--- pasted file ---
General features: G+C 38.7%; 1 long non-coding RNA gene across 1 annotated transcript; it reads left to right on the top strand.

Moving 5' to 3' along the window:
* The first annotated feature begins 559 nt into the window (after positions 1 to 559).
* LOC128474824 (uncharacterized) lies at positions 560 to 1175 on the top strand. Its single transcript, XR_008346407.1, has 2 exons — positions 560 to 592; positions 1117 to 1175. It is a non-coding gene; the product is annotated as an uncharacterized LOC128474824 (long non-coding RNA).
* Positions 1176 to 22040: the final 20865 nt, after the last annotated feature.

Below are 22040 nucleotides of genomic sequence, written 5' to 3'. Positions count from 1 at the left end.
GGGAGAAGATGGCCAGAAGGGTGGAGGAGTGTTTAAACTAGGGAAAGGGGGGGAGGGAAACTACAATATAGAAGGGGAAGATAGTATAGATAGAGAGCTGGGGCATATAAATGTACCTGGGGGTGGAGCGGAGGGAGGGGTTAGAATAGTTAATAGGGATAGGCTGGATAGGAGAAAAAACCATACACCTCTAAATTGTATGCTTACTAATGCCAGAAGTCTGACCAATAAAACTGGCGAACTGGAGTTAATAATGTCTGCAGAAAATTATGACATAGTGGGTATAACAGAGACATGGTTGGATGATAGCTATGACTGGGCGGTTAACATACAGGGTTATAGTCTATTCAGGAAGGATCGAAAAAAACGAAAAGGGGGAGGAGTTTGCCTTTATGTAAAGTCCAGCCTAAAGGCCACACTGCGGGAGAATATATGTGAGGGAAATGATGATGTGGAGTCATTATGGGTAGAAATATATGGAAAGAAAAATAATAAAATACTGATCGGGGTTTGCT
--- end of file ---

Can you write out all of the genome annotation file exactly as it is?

General features: G+C 38.7%; 1 long non-coding RNA gene across 1 annotated transcript; it reads left to right on the top strand.

Moving 5' to 3' along the window:
* The first annotated feature begins 559 nt into the window (after positions 1 to 559).
* LOC128474824 (uncharacterized) lies at positions 560 to 1175 on the top strand. Its single transcript, XR_008346407.1, has 2 exons — positions 560 to 592; positions 1117 to 1175. It is a non-coding gene; the product is annotated as an uncharacterized LOC128474824 (long non-coding RNA).
* Positions 1176 to 22040: the final 20865 nt, after the last annotated feature.

Below are 22040 nucleotides of genomic sequence, written 5' to 3'. Positions count from 1 at the left end.
GGGAGAAGATGGCCAGAAGGGTGGAGGAGTGTTTAAACTAGGGAAAGGGGGGGAGGGAAACTACAATATAGAAGGGGAAGATAGTATAGATAGAGAGCTGGGGCATATAAATGTACCTGGGGGTGGAGCGGAGGGAGGGGTTAGAATAGTTAATAGGGATAGGCTGGATAGGAGAAAAAACCATACACCTCTAAATTGTATGCTTACTAATGCCAGAAGTCTGACCAATAAAACTGGCGAACTGGAGTTAATAATGTCTGCAGAAAATTATGACATAGTGGGTATAACAGAGACATGGTTGGATGATAGCTATGACTGGGCGGTTAACATACAGGGTTATAGTCTATTCAGGAAGGATCGAAAAAAACGAAAAGGGGGAGGAGTTTGCCTTTATGTAAAGTCCAGCCTAAAGGCCACACTGCGGGAGAATATATGTGAGGGAAATGATGATGTGGAGTCATTATGGGTAGAAATATATGGAAAGAAAAATAATAAAATACTGATCGGGGTTTGCT